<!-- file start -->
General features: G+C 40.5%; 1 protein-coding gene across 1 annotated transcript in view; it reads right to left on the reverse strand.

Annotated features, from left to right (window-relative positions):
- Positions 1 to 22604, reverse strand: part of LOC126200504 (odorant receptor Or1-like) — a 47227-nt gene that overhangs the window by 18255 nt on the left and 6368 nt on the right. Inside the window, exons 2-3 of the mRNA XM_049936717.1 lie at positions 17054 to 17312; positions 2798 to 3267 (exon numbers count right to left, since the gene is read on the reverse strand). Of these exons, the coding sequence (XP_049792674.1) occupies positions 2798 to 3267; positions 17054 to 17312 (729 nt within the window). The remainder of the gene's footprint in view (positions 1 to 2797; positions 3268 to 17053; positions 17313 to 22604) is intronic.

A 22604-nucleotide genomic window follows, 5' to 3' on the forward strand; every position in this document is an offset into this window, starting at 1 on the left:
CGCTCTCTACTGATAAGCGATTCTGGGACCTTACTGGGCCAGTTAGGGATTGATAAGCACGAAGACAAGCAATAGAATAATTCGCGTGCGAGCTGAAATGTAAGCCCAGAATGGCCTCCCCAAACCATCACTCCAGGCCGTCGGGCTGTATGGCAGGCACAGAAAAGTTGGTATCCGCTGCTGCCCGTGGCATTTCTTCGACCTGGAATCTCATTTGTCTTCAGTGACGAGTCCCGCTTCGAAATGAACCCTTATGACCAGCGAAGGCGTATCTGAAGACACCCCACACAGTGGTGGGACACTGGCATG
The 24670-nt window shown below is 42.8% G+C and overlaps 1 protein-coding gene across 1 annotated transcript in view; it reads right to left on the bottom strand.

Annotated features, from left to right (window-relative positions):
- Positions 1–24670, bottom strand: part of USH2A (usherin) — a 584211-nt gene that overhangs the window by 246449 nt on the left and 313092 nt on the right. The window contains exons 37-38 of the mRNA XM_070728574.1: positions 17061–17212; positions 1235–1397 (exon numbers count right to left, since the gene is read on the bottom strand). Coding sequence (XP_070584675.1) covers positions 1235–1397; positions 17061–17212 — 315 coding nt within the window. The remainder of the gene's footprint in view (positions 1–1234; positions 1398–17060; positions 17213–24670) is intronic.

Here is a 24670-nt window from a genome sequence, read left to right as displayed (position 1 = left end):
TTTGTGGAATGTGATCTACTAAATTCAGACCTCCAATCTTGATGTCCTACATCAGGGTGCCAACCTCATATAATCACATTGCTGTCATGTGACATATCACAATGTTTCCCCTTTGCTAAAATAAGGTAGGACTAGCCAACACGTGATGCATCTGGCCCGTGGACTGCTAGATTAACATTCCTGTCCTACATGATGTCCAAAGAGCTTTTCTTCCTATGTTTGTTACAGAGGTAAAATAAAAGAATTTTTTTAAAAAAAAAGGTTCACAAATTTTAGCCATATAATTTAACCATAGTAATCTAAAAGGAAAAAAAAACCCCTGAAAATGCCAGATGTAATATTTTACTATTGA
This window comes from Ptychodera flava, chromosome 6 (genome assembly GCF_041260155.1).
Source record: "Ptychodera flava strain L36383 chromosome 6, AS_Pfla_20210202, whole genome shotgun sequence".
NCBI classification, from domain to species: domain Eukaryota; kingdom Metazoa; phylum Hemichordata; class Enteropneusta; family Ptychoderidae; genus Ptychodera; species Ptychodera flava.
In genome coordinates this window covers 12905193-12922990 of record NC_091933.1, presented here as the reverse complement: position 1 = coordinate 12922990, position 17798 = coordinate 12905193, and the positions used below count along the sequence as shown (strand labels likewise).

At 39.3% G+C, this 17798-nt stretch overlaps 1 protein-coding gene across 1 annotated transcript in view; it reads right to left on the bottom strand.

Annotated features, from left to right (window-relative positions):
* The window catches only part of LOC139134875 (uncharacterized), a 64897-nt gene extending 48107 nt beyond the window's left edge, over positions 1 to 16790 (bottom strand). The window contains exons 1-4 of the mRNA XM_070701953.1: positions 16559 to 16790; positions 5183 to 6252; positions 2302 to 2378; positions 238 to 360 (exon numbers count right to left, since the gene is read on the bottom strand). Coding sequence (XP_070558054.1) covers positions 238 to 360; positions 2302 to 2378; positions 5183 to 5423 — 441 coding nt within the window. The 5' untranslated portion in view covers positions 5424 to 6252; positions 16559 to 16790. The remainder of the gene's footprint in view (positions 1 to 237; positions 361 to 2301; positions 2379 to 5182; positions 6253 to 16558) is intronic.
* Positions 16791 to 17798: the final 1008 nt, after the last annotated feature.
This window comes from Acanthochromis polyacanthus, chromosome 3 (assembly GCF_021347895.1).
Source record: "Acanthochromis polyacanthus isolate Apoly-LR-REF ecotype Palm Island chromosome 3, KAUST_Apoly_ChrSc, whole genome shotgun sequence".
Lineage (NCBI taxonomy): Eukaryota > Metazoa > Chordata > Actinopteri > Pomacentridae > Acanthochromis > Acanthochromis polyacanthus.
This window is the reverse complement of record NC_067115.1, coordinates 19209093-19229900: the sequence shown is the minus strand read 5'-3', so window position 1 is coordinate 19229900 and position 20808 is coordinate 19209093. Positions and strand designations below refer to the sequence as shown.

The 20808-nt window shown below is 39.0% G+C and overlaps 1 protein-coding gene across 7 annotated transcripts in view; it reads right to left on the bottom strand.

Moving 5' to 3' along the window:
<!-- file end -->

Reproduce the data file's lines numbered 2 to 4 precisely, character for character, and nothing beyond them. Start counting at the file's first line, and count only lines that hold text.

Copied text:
Annotated features, from left to right (window-relative positions):
- Positions 1 to 22604, reverse strand: part of LOC126200504 (odorant receptor Or1-like) — a 47227-nt gene that overhangs the window by 18255 nt on the left and 6368 nt on the right. Inside the window, exons 2-3 of the mRNA XM_049936717.1 lie at positions 17054 to 17312; positions 2798 to 3267 (exon numbers count right to left, since the gene is read on the reverse strand). Of these exons, the coding sequence (XP_049792674.1) occupies positions 2798 to 3267; positions 17054 to 17312 (729 nt within the window). The remainder of the gene's footprint in view (positions 1 to 2797; positions 3268 to 17053; positions 17313 to 22604) is intronic.

A 22604-nucleotide genomic window follows, 5' to 3' on the forward strand; every position in this document is an offset into this window, starting at 1 on the left: